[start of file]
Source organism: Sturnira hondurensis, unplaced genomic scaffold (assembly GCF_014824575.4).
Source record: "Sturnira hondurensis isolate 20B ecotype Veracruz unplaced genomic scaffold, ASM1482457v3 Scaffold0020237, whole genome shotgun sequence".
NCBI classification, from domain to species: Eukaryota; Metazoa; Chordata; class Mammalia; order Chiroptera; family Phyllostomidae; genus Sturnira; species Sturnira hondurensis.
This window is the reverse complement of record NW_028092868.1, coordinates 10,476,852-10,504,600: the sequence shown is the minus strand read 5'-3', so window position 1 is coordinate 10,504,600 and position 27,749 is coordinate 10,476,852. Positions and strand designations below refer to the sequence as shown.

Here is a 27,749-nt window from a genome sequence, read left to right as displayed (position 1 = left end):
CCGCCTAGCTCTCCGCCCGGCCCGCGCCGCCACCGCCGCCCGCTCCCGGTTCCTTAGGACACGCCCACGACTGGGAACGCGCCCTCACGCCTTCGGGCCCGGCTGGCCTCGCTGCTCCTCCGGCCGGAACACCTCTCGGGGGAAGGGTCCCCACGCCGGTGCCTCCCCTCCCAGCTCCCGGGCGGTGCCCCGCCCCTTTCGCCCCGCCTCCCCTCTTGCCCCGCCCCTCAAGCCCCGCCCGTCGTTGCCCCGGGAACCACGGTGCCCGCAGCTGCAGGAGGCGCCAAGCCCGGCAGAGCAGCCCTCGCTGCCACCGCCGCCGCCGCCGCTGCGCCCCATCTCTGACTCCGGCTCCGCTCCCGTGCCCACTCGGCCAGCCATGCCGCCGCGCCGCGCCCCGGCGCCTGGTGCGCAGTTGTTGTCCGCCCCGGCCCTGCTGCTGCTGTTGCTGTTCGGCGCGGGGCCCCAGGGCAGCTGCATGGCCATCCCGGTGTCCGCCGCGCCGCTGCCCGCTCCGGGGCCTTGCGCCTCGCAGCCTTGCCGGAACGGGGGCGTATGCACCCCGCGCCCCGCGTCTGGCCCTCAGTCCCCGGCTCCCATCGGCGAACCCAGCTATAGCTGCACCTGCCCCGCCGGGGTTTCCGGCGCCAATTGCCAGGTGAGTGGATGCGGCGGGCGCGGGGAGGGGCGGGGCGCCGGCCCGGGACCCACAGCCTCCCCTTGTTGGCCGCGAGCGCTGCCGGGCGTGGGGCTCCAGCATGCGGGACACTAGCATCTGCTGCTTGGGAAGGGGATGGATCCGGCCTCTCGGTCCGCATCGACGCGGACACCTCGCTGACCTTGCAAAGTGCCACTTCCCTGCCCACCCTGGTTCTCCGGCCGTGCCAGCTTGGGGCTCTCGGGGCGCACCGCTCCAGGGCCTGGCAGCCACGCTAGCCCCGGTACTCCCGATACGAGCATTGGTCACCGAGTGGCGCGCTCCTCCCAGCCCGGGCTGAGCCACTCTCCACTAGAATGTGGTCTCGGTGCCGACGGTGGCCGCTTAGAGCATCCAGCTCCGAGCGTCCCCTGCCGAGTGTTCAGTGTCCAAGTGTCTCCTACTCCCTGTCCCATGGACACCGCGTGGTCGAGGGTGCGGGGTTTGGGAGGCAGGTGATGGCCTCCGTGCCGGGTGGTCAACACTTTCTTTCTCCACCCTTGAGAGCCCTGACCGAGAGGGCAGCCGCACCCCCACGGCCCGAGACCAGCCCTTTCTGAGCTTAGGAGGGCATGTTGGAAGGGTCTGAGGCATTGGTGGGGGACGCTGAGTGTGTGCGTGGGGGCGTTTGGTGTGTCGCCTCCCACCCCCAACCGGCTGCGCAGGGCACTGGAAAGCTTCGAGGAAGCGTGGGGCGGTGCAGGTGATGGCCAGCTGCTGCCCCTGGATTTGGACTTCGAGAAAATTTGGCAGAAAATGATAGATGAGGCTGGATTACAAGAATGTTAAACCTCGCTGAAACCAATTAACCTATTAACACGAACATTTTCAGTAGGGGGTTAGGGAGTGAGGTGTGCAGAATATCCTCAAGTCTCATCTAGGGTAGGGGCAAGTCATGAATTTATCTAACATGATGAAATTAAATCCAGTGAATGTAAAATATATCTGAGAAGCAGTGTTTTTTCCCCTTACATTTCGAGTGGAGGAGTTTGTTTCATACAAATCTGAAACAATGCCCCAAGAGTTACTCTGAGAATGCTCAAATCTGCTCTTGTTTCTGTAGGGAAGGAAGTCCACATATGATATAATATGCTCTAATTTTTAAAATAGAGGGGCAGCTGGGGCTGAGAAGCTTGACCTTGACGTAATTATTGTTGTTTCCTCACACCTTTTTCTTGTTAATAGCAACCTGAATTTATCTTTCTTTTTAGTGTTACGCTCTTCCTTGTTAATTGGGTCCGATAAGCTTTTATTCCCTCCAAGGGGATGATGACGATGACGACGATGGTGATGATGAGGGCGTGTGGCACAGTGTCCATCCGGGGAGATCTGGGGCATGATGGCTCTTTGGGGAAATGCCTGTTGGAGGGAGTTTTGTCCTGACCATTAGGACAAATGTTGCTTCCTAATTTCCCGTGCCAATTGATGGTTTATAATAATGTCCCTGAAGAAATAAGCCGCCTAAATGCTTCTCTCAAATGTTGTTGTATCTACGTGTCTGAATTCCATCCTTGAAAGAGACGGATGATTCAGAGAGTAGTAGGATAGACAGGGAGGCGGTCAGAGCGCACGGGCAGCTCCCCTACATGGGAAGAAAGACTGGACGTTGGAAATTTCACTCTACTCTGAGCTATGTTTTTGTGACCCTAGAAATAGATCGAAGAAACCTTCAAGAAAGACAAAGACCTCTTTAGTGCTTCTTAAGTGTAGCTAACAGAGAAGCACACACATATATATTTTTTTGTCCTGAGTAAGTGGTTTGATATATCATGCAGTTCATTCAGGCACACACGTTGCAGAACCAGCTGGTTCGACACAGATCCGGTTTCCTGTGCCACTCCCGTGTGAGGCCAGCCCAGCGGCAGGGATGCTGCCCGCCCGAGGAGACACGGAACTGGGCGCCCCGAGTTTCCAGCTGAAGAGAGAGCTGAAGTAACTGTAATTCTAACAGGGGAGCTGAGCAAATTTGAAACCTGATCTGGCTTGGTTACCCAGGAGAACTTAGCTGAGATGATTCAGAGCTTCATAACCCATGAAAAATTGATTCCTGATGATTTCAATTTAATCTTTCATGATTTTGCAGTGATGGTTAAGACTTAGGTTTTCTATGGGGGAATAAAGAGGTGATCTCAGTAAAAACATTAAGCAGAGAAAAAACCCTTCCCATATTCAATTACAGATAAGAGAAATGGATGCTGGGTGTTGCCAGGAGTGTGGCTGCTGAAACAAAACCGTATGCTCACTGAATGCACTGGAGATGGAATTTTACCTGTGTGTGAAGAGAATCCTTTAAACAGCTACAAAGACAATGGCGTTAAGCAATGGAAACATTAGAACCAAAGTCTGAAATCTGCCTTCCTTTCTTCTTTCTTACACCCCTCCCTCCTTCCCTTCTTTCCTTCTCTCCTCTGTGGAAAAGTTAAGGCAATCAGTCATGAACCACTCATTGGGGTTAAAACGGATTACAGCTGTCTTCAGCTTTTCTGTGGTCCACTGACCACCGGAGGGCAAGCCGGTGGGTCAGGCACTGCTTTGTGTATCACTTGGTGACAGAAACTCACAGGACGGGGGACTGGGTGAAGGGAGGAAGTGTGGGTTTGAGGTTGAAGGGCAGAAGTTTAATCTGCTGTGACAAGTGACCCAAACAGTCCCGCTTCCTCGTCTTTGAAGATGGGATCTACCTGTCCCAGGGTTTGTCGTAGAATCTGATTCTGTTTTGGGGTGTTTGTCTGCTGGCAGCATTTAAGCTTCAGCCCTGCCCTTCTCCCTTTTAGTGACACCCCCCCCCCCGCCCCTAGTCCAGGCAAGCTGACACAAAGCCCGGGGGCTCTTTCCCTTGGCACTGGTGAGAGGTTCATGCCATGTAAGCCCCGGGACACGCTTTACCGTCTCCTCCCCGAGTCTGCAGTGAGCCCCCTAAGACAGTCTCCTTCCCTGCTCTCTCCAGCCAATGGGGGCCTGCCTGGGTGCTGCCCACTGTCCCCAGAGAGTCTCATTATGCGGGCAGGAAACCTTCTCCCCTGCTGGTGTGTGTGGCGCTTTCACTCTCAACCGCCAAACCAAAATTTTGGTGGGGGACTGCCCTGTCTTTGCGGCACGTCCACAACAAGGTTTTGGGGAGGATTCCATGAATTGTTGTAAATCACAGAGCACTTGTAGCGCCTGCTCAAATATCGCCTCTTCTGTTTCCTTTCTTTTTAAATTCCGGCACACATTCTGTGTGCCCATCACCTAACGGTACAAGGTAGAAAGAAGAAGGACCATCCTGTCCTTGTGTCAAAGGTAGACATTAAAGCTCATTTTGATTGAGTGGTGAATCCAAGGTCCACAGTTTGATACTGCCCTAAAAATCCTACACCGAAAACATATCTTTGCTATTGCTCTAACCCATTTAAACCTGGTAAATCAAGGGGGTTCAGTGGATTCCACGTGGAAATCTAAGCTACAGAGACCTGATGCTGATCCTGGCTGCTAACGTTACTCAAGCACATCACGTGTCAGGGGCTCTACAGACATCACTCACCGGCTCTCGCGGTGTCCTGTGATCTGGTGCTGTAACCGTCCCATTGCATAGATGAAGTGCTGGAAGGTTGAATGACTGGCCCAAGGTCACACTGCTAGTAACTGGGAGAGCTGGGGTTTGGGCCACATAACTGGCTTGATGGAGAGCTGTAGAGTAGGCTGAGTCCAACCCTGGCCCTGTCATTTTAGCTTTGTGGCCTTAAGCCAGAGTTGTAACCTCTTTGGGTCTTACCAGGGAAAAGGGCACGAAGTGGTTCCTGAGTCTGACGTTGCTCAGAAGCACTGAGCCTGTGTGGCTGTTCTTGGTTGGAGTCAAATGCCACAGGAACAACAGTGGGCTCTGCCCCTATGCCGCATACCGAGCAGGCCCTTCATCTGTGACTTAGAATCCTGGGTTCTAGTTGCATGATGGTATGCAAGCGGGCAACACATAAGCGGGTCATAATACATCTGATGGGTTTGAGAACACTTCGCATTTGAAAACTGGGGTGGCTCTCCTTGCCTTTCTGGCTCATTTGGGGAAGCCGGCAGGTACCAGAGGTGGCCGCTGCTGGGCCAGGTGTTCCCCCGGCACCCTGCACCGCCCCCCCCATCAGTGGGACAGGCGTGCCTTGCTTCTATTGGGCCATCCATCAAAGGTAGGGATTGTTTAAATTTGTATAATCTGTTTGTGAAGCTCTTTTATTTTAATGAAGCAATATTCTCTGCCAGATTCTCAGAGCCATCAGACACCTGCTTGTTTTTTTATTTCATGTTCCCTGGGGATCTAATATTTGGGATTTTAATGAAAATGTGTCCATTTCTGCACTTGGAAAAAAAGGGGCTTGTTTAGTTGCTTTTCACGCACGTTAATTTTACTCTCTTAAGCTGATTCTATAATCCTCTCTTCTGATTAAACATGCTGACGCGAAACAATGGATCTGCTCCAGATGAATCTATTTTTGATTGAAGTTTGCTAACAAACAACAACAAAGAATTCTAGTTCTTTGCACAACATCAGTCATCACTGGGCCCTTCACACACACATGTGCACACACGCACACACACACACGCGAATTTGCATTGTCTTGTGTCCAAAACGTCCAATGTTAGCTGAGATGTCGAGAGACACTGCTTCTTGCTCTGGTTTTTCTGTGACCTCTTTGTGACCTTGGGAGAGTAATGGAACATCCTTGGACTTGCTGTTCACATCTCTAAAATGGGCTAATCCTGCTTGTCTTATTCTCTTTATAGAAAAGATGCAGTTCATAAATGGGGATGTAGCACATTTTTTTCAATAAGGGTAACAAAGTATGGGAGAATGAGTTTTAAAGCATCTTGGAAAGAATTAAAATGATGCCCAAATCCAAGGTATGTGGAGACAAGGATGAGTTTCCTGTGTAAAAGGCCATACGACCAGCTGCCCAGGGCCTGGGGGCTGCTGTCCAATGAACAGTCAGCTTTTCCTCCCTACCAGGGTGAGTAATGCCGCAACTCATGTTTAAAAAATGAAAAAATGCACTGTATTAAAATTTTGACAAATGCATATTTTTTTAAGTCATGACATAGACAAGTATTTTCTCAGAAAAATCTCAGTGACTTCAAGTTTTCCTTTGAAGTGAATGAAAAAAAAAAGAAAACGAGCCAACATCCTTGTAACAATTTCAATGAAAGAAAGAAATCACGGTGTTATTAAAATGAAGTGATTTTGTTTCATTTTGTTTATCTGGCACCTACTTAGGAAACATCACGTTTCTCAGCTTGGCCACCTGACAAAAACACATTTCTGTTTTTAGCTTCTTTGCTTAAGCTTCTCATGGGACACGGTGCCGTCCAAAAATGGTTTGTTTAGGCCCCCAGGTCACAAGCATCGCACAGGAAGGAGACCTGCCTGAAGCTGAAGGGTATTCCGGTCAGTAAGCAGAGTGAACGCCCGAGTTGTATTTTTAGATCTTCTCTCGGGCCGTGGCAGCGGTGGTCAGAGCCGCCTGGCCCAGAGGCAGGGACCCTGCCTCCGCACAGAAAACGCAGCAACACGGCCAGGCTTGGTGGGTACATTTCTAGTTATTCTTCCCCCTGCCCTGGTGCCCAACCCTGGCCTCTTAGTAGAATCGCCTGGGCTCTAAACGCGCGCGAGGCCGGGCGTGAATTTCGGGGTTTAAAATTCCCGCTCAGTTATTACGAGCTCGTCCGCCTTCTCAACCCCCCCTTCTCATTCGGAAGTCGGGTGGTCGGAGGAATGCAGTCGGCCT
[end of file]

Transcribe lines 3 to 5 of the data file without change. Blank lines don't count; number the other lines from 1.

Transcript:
NCBI classification, from domain to species: Eukaryota; Metazoa; Chordata; class Mammalia; order Chiroptera; family Phyllostomidae; genus Sturnira; species Sturnira hondurensis.
This window is the reverse complement of record NW_028092868.1, coordinates 10,476,852-10,504,600: the sequence shown is the minus strand read 5'-3', so window position 1 is coordinate 10,504,600 and position 27,749 is coordinate 10,476,852. Positions and strand designations below refer to the sequence as shown.

Here is a 27,749-nt window from a genome sequence, read left to right as displayed (position 1 = left end):